Fig. 1
figure1

PRISMA diagram

Study characteristics

The included studies were conducted in Mexico, Jordan and Turkey and were published between 2000 and 2018. In all four studies, an open surgery was performed and prophylactic antibiotics were administered. The studies included between 185 and 520 patients, in total 1194 of whom were analyzed. The patients’ ASA score or immune status was not reported in any study. Mean age ranged from 27 to 40 years. The vast majority of the patients were women, as three of the four studies dealt with gynecological procedures, Table 1.

Table 1 Characteristics of the included studies and participants (intervention vs control group)

Risk of bias within studies

Overall, the risk of bias was unclear for all the studies included, Fig. 2. The risk of selection bias through inadequate random sequence generation was judged to be high in one study that used patient’s hospital number for randomization [30], unclear in a study that did not report how the random sequence was generated [31] and low in the remaining two studies [29, 32]. The risk of selection bias through inadequate allocation concealment was judged to be high in the study using patient’s hospital number for randomization [30] and unclear in the other three studies due to poor reporting [29, 31, 32].

Fig. 2
figure2

Risk of bias summary

The study personnel was blinded in only one study [32], in which the risk of performance bias was low. The risk of performance bias regarding both outcomes in remaining studies was unclear [29,30,31]. Apart from one study with an unclear risk of detection bias regarding SSI [30], the risk of detection bias was low in all studies regarding both outcomes [29, 31, 32].

Regarding SSI, the risk of attrition bias was unclear in two studies [30, 32] and low in the other two studies. Regarding the LOS, the risk of attrition bias was unclear [30] or low [31] in the same studies. The risk of selective reporting could not be assessed in any study, as none of them had a published protocol. Except one study with post-hoc exclusion of ineligible patients [29], the studies appeared to be free of other sources bias.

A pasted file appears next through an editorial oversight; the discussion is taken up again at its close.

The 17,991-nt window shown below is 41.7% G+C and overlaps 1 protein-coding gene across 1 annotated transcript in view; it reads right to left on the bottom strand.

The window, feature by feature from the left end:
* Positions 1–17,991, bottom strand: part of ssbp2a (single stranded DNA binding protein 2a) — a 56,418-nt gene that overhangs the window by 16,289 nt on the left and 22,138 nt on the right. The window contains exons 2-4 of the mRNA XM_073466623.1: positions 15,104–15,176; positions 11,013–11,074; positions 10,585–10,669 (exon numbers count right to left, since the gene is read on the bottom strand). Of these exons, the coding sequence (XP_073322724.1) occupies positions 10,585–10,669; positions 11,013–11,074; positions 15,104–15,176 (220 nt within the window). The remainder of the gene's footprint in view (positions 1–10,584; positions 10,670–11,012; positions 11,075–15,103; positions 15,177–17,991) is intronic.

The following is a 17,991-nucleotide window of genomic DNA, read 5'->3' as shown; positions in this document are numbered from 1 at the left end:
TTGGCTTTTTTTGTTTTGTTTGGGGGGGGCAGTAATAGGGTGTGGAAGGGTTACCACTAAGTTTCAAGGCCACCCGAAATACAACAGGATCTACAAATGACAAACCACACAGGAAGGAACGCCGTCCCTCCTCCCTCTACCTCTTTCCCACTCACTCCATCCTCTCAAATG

Results of individual studies and synthesis of results

Data regarding the primary outcome, the rate of SSI, was reported by all four studies [29,30,31,32]. The overall rate of SSI ranged from 6.9% [31] to 17.6% [29], Table 2. Except for one study [29], there was no difference in the rate of SSI between patients in the intervention group and those in the control group. The pooled RR for SSI following WI with normal saline versus no irrigation prior to closure was 0.76, 95%-CI [0.43 to 1.35], p = 0.35, I2 = 63%, Fig. 3. Thus pooled data did not show any statistically significant difference amongst both groups with regard to the rate of SSI.

Table 2 Results of the included studies per review outcome
Fig. 3
figure3

Forest plot of surgical site infection rate

None of the studies reported data regarding the rate of re-intervention or re-admission, overall morbidity and mortality, quality of life and resource use. Data regarding the secondary outcome, the mean LOS, was reported by two studies [30, 31], which included a total of 726 patients. The mean LOS did not differ between the intervention and control groups in these studies, Table 2. The pooled mean difference in the mean LOS following WI with normal saline when compared no irrigation prior to wound closure was − 0.01 days, 95%-CI [− 0.04 to 0.03], p = 0.62, I2 = 30, Fig. 4.

Fig. 4
figure4

Forest Plot of mean length of hospital stay

Confidence in cumulative evidence

The quality of the evidence was judged to be low for both outcomes (see supporting document), which means that our confidence in the effect estimates is limited and the true effect may be substantially different from the estimate of the effect.

Discussion

The role of routine WI with normal saline vs. no irrigation prior to wound closure in preventing or reducing the rate of SSI following abdominal surgery was investigated in this systematic review. Four RCTs including about 1200 patients were included in the meta-analysis. The primary outcome was the rate of SSI while the mean LOS constituted the second outcome measure. There was no statistically significant difference in the rate of SSI and the mean LOS when WI with normal saline was performed compared to no WI.

A study on the prevalence of nosocomial infections in Germany by Behnke et al. [3] ranked the surgical department behind intensive care unit as the second most common department with a high prevalence of nosocomial infections. The rate of SSI in this study was reported to be as high as 24.3% [3]. This single complication has been shown to be associated with prolonged LOS and increased risk of mortality [33]. Besides, the management of SSI is associated with an overall increase in treatment cost [34].